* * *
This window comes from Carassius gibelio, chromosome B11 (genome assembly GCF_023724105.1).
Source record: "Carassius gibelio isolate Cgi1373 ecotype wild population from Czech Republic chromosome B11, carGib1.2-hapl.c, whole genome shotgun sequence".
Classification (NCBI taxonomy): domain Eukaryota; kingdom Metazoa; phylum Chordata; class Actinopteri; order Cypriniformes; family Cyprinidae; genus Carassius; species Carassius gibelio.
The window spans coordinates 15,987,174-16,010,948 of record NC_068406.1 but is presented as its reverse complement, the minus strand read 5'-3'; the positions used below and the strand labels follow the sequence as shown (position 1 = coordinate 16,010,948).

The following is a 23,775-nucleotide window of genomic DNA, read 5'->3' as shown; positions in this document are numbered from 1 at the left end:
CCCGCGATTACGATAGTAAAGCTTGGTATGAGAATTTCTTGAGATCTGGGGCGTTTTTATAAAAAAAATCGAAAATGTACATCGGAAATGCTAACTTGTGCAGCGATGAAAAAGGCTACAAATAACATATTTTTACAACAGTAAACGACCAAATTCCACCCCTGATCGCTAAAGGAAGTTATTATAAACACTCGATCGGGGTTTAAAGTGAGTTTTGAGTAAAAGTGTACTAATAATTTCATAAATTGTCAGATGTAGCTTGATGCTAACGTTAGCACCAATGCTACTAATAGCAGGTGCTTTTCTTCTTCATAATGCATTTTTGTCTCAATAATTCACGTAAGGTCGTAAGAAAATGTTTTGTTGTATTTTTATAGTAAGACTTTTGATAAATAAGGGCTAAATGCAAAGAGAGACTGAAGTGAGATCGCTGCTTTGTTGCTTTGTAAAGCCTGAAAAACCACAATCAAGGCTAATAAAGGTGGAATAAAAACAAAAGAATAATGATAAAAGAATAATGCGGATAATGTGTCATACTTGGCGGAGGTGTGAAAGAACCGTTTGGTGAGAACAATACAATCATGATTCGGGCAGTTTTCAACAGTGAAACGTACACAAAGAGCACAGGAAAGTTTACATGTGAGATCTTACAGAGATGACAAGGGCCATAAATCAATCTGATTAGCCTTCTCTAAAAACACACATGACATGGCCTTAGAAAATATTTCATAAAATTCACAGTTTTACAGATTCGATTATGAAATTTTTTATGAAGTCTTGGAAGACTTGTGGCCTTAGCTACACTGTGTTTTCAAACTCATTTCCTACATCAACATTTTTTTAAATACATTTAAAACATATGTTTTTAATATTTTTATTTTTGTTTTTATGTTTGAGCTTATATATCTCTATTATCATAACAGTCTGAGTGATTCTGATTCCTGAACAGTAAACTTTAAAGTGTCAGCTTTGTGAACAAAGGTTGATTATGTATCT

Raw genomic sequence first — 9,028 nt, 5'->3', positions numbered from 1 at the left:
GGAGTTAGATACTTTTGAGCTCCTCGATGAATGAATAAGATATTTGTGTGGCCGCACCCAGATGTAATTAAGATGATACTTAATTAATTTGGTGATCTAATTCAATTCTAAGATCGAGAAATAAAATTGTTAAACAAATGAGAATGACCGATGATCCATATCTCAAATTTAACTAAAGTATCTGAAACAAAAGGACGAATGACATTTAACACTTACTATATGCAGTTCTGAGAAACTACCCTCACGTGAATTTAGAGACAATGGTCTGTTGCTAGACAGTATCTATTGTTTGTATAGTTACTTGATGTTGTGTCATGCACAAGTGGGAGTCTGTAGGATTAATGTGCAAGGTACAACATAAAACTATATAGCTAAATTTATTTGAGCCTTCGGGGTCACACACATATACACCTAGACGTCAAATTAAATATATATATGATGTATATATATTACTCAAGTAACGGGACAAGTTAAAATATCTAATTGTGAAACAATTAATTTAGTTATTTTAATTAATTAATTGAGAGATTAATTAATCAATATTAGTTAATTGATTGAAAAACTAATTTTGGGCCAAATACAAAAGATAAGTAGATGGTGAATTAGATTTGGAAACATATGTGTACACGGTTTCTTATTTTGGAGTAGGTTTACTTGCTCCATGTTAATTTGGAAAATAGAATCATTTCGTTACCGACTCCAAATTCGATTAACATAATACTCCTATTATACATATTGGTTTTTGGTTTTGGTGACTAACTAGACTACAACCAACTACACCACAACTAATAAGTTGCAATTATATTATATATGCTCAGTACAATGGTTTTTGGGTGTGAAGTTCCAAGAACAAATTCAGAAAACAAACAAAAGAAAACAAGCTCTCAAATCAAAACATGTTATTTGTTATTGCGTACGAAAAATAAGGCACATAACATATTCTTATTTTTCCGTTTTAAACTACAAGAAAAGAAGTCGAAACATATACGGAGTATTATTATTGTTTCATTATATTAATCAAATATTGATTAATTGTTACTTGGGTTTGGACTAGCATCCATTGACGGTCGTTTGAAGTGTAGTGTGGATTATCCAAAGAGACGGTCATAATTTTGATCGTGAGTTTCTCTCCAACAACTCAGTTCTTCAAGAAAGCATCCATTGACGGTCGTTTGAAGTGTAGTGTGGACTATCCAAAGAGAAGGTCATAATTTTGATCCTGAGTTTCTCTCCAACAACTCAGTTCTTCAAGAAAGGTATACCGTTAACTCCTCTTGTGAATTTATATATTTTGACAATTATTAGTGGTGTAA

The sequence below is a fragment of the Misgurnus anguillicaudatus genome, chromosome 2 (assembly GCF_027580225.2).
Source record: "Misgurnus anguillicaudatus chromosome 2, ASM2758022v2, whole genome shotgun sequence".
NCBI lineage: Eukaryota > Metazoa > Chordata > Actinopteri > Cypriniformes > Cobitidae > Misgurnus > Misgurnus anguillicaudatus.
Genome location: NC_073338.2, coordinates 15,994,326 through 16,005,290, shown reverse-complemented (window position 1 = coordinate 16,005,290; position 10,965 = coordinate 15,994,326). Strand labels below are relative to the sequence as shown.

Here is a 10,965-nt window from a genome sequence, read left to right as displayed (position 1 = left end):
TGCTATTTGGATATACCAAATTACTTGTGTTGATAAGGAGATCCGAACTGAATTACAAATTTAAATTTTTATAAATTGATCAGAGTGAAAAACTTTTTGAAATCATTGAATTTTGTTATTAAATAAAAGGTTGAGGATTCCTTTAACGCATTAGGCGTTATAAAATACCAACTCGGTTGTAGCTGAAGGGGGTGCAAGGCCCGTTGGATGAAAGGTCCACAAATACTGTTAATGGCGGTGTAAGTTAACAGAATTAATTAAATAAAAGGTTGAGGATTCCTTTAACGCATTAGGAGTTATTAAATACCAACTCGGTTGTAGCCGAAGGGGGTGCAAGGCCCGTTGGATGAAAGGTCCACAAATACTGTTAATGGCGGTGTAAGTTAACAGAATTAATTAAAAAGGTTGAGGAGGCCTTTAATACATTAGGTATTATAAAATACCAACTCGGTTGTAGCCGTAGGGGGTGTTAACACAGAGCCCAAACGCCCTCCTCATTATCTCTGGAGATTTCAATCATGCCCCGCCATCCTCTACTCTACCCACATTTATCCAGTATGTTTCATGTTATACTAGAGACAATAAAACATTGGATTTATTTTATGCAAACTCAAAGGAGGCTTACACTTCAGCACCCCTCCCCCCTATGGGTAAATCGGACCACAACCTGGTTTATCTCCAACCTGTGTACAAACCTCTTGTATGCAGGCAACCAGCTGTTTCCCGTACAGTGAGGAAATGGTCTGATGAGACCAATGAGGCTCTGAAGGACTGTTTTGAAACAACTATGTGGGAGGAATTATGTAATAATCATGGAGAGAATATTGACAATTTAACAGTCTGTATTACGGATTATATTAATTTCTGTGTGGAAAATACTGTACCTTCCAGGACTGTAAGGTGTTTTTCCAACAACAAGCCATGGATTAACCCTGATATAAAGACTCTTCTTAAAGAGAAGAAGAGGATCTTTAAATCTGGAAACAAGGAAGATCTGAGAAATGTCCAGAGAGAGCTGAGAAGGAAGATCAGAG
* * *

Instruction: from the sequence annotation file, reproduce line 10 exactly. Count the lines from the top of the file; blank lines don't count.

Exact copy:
Source record: "Misgurnus anguillicaudatus chromosome 2, ASM2758022v2, whole genome shotgun sequence".